And I think that separates us from the majority of people out there who just try to get for…or just go for a quicker sale.

A Case for Longer Videos

Andrew: Let’s talk about some of your videos. So, you know, a lot of those people on YouTube say shorter is better, people have no attention spans, etc., etc. But I would say if I had to, say, the classic Gentleman’s Gazette video, you know, you’re in the 8- to 15-minute range, it’s, of course, very well-edited and well-produced.

Can you give me a sense of with something like more substantial video content like that, what’s the cost to film and edit something like that in terms of time and in terms of money you have to pay, either your time or time that you have to pay for contractors?

Raphael: There are lots of things in here. Before I answer that question, let’s talk about the length. I agree with you, attention spans are short especially in the prime YouTube demographic which are more, you know, millennials, not 65-year olds. At the same time, it always helps to look at YouTube as an entity that it wants to make money, right? Google Alphabet, YouTube, all the same thing.

So they had a big shift in the sense that they said, “We don’t just want the views, we want watch time.” Because the more people watch on YouTube, the more attached I get to YouTube, the more at stake click, the more valuable they become to YouTube.

Now, if I, as a content creator, can create content that keeps people on YouTube longer and it’s not a relative measure, it’s an absolute measure. So let’s say I have a video out there that is a burning fire for three hours and people watched for 90 minutes, they click three times as many ads. That’s more valuable to YouTube even though they may just have watched 20% of the video compared to, let’s say, a five-minute video where people watched 90% of it because it’s a how-to tutorial.

So keeping that in mind is something where I’m like, “Yes, I wanna create video, I wanna have people with a long watch time.” At the same time, I like good quality in-depth content and that automatically requires me to make a video that’s longer than three minutes. So it kind of go in the same direction from all sides. I wanna create a video that’s evergreen and provides really solid value, and that requires me to have, you know, eight to 15 minutes versus two to three.

Of course, unlike a podcast, YouTube has lots of stats which you can exactly see when a drop-off occurs. So maybe you speak too slowly or maybe you say something, maybe it’s a blurb that’s too long. You can immediately see where people drop off. And using that data you can improve the audience retention on your videos over time.

A Constant Look at Analytics

Andrew: When you go in with videos, how often, or if at all, do you go in, take a video, look at the analytics, see a big drop-off time in the two-minute mark and reshoot that to try and make it more engaging or less slow at that point?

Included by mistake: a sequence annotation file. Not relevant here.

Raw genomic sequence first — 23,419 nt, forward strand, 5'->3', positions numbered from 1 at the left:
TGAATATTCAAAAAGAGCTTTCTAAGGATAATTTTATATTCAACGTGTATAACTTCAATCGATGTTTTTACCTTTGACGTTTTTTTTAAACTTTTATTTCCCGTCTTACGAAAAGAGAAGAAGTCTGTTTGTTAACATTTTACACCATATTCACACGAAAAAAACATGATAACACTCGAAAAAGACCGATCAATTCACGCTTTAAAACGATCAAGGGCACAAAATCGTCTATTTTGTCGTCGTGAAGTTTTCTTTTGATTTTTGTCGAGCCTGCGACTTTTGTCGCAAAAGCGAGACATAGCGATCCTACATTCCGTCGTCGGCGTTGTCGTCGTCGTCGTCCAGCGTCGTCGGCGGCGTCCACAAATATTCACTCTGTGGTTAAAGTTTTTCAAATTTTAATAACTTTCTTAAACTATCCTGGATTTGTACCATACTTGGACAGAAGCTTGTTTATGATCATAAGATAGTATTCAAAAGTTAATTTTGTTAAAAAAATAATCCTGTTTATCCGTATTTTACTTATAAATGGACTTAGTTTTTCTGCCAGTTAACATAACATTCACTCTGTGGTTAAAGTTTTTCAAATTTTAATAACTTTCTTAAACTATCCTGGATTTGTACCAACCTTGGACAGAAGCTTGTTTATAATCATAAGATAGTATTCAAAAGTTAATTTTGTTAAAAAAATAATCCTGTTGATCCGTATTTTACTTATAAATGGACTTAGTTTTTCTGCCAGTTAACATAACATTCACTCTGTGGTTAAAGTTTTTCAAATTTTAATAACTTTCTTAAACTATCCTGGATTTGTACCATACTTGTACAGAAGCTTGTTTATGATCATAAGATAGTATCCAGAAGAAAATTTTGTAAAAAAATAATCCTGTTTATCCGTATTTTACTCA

Raphael: We constantly look at analytics and try to use the data to just, you know, increase our average watch time. It’s like every video we know, and if we have an outlier I know, we dig deeper and see what the problem might have been.

Metrics to Look At

Andrew: Interesting. And what are the biggest cues out there when you see the metrics you look at? Do you just look at drop-off where people leaves a video? And is that the biggest thing you look at? And if that’s the case, how do you determine what the problem is? Is it just kind of making an educated guess based on, “Okay, well, this is where they’re dropping off,” so, having some friends watch it or trying to be critical of your own performance or the content there and try to be able to shorten it up?

Raphael: Usually it’s quite obvious because you know you can see exactly what you say in a drop-off. So you just see that portion and then you see when it normalizes again. So you see a section and you can tell, “Oh, this is what’s happening here,” right? Or, I mean, you can also see if you publish a video and it’s very popular from the get-go, you know, you can see that’s something that resonates with people more.

And, of course, we also have our articles and stuff. So you know kind of if something is popular you can tell right away, and you can try to understand why is it popular, come up with a hypothesis of why that’s the case basically.

Cost and Time of Videos

Andrew: What about time and cost to edit? So, let’s say, an average 12-minute video that you put out there, what does that costs in terms of time and the money?

Raphael: I guess it’s little harder for us and it depends on how you break it down, right? There are fixed costs like a studio space like the one we have would probably cost $2,500 a month. The gear we have, you know, 25, 30 grand upfront. And then the variable cost is, I would say, the filming and editing of the video is like, for us, to $250. Then, you know, you need the scripting which is either me, or if we have an existing article someone else can do that, thumbnail creation by the graphic designer.

Then you have the posting itself. And, you know, the transcribing of the video, adding cards, adding all the links, doing all the parameters, all that stuff. So, I’d say overall, we’re at $350 a video.

Andrew: For a variable cost?

Raphael: Variable costs, that’s not the fixed costs for brand and gear.

Andrew: So 30,000 for the studios. So that surprises me that would be that much. Can you maybe talk about the different parts of your studio and the different investment levels for those?